Exhibition of André Kertész Photographs Opens at the WAG

An exhibition of 35 stunning black and white photographs by Hungarian artist André Kertész (1894-1985) has just opened at the Winnipeg Art Gallery. André Kertész: Shadow Marks continues until September 9. It is part of The Collection on View: several galleries given over to the long-term display of featured works from the WAG’s 25,000 permanent collection.

"At the heart of Kertész’s mastery is his ability to create an image wherein the subject appears to change and shift into something else wholly new,” explains Mary Reid, Curator of Contemporary Art and Photography. “He used strong contrasts between light and shadow to achieve this effect and it became a defining characteristic of his career. The result is images that are subtle yet profound revelations of human character."

Drafted by the Austro-Hungarian army in 1914, Kertész took his camera with him to the battlefield. His images focused on the lives of the soldiers away from the battle, capturing tender and fleeting moments of joy and contemplation. His ability to create powerful images of introspection represented his beginnings as a serious artist.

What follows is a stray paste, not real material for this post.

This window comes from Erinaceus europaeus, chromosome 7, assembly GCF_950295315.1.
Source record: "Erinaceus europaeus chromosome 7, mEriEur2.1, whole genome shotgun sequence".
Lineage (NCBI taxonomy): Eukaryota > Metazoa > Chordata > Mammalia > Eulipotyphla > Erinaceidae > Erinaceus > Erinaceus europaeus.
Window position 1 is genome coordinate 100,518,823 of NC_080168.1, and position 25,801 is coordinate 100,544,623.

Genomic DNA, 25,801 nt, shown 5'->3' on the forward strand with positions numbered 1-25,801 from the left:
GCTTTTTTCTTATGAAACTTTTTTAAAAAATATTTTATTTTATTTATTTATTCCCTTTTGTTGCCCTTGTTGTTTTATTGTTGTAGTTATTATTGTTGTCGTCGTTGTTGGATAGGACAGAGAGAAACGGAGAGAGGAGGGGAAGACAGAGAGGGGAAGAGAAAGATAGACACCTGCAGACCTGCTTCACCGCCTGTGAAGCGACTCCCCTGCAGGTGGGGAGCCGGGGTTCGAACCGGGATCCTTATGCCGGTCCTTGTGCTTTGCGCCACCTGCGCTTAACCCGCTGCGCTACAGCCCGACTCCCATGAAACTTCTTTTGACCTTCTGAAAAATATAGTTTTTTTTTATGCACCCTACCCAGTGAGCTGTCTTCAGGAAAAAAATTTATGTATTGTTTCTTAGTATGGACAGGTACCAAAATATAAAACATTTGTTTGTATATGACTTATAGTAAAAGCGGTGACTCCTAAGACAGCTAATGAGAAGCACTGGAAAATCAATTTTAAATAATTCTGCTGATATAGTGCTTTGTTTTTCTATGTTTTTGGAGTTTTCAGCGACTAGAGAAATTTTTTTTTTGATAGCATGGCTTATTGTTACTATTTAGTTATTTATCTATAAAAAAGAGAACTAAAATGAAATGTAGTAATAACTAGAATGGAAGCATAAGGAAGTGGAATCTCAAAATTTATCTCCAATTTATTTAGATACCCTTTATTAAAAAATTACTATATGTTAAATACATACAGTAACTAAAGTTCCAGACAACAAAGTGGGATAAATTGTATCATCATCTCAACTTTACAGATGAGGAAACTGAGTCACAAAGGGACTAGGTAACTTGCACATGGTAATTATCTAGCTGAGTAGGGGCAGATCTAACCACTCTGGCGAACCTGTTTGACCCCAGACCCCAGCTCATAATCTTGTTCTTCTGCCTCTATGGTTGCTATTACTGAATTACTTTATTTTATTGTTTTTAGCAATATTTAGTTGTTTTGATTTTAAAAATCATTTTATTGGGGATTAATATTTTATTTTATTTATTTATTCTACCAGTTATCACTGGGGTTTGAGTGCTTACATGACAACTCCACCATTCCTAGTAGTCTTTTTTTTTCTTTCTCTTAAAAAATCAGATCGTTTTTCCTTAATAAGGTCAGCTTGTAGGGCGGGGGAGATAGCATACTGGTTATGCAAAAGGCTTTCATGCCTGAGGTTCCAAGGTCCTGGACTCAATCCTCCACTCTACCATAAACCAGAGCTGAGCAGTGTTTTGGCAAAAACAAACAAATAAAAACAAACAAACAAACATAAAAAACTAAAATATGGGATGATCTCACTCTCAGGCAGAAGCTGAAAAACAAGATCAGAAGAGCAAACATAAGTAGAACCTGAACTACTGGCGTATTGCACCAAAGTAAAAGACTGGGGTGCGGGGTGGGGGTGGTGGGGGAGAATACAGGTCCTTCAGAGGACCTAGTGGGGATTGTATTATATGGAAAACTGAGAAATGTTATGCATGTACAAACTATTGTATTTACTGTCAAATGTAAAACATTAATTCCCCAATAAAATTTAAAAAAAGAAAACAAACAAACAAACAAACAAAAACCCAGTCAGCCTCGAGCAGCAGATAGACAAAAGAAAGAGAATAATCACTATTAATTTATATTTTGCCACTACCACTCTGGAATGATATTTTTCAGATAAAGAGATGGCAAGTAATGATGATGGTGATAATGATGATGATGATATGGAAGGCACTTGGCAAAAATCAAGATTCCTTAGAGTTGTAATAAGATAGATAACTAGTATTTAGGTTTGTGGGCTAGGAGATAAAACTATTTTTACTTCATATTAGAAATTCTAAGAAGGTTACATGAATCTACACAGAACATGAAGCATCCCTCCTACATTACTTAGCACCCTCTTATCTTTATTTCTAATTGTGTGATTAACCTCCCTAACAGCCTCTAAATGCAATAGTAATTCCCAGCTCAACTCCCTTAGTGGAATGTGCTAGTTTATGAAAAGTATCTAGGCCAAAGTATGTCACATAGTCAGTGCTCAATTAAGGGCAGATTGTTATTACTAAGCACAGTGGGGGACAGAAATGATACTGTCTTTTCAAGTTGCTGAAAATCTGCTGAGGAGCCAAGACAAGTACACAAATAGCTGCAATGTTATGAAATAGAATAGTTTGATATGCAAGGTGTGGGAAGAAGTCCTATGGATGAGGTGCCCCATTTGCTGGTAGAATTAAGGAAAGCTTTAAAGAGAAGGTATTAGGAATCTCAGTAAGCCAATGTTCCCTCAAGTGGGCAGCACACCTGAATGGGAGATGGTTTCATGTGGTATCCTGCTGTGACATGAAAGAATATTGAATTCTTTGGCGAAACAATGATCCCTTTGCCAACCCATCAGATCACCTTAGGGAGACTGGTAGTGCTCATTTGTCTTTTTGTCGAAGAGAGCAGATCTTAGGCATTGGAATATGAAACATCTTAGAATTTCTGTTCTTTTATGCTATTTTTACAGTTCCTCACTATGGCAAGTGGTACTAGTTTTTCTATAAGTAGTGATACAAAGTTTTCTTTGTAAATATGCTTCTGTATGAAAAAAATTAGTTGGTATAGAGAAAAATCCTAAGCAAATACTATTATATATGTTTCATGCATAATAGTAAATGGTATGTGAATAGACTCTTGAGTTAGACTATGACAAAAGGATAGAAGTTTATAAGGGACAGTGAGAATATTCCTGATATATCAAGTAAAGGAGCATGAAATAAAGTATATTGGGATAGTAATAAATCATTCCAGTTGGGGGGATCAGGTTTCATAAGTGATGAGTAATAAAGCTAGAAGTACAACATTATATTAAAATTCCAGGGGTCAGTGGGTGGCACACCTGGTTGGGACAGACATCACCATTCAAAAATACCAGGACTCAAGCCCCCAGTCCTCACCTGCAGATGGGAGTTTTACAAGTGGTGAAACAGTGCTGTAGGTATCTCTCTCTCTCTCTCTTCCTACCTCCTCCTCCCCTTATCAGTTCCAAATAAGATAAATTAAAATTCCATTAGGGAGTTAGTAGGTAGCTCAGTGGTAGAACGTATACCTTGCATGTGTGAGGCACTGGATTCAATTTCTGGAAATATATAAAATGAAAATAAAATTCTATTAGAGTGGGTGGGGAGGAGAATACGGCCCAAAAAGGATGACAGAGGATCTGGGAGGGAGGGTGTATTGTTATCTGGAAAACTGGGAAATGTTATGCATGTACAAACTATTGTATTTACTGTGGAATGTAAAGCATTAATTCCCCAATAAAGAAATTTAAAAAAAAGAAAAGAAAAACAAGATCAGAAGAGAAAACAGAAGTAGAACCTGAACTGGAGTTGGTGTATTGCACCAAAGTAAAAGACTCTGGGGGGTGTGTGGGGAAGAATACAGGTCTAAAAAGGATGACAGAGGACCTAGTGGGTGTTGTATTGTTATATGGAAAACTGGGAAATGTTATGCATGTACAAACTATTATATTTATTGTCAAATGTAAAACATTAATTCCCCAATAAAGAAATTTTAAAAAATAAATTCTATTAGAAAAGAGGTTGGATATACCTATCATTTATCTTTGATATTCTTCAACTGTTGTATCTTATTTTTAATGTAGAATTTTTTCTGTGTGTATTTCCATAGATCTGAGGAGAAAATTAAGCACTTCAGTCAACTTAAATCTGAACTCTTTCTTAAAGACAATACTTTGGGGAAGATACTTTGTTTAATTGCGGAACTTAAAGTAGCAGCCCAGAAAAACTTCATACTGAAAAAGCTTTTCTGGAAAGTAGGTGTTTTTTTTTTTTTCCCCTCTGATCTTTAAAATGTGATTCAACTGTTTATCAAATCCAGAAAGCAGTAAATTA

Moving to Paris in 1925, Kertész met with great success, quickly recognized for his talent in using the newly introduced small hand-held Leica camera. His photographs were frequently published in French and German magazines. Having attained significant commercial success, he left for New York in 1936 where unfortunately his more innovative work received a cool reception. However, he became a very successful commercial photojournalist until he retired in 1962. Finally, at age 68, Kertész was free to return to the more personal subjects that delighted him during his amateur and Paris days, and he spent the next two decades dedicating his energy to building upon his impressive production of portraits, still lives, and distortions.

“These images are drawn from the WAG’s collection of 180 photographs by Kertesz which were donated to the gallery in 1985,” says WAG Director Stephen Borys. “They marked the beginnings of the special collecting area dedicated to photography which has now grown to 1,420. Many of the pieces on display have never been on view before."

Approaching its centenary in 2012, the Winnipeg Art Gallery is Canada’s oldest civic art gallery and Manitoba’s leading visual arts institution. With a collection of over 24,000 objects spanning many centuries and cultures – including the world’s largest collection of contemporary Inuit art – the WAG is constantly moving between the historical and the contemporary in an effort to engage a growing public with the power of art in our lives.



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